NYC Mayor: We're in the middle of a race-hate 'crisis'

Bill de Blasio says NYPD will beef up patrols of Jewish neighborhoods and introduce anti-bias-crime programs in public schools.

Elad Benari ,

Bill de Blasio
Bill de Blasio
Reuters

New York City is in the middle of a race-hate “crisis” and will beef up NYPD patrols of Jewish neighborhoods while introducing anti-bias-crime programs in their public schools, Mayor de Bill Blasio said Sunday, according to The New York Post.

“Fearing the next act of terror will not become the new normal for our Jewish neighbors,” the mayor said in a statement.

“In New York City, diversity is our strength and we respect the traditions of all who call New York City home. Intolerance will never take hold here.”

The Mayor had called a press conference with Police Commissioner Dermot Shea at his side Sunday evening to announce the moves, which come after at least eight anti-Semitic attacks in the past week alone and Saturday night’s stabbing attack during a Hanukkah celebration in Monsey.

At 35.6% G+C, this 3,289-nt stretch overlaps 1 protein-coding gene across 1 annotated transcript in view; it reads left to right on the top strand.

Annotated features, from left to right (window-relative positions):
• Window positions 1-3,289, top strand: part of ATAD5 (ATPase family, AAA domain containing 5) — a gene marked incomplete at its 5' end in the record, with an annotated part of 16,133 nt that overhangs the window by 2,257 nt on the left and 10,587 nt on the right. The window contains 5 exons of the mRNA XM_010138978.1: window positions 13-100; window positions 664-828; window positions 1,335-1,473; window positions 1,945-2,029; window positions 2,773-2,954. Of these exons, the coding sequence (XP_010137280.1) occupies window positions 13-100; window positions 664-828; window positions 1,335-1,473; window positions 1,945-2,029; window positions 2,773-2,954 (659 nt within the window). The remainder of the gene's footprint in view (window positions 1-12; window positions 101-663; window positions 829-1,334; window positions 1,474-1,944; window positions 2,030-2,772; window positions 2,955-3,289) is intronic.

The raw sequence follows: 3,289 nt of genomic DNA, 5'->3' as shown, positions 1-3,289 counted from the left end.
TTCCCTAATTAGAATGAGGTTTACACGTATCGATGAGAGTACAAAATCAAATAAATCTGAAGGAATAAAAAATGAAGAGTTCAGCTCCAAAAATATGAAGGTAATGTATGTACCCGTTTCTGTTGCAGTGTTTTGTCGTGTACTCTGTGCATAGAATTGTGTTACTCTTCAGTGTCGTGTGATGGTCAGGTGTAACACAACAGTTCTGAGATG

“We will keep adding as many measures as it takes to end this crisis,” de Blasio was quoted as having told reporters. “An attack on the Jewish community is an attack on us all.”

De Blasio said the city’s Police Department will add four to six cops per tour in each precinct in the Brooklyn neighborhoods of Borough Park, Midwood, Crown Heights and Bedford-Stuyvesant. Additional NYPD light towers and security cameras will be put in the communities, too, he said.

All city public-school students in the heavily Jewish communities also will “immediately” be enrolled in anti-hate-crime programs when they head back to class again next month after the holiday break, the Mayor continued.

The city Department of Education “will be implementing hate crime awareness programming next month for middle and high schools in Williamsburg, Crown Heights and Borough Park, including workshops with community partners and leveraging existing social studies curricula and resources,” de Blasio said in his statement.

“These curriculum resources will also be available to middle and high schools citywide.”

De Blasio had already promised on Friday to increase police presence in Jewish neighborhoods in the wake of the string of attacks, including on Friday morning, when three young Jewish women were attacked in Brooklyn.




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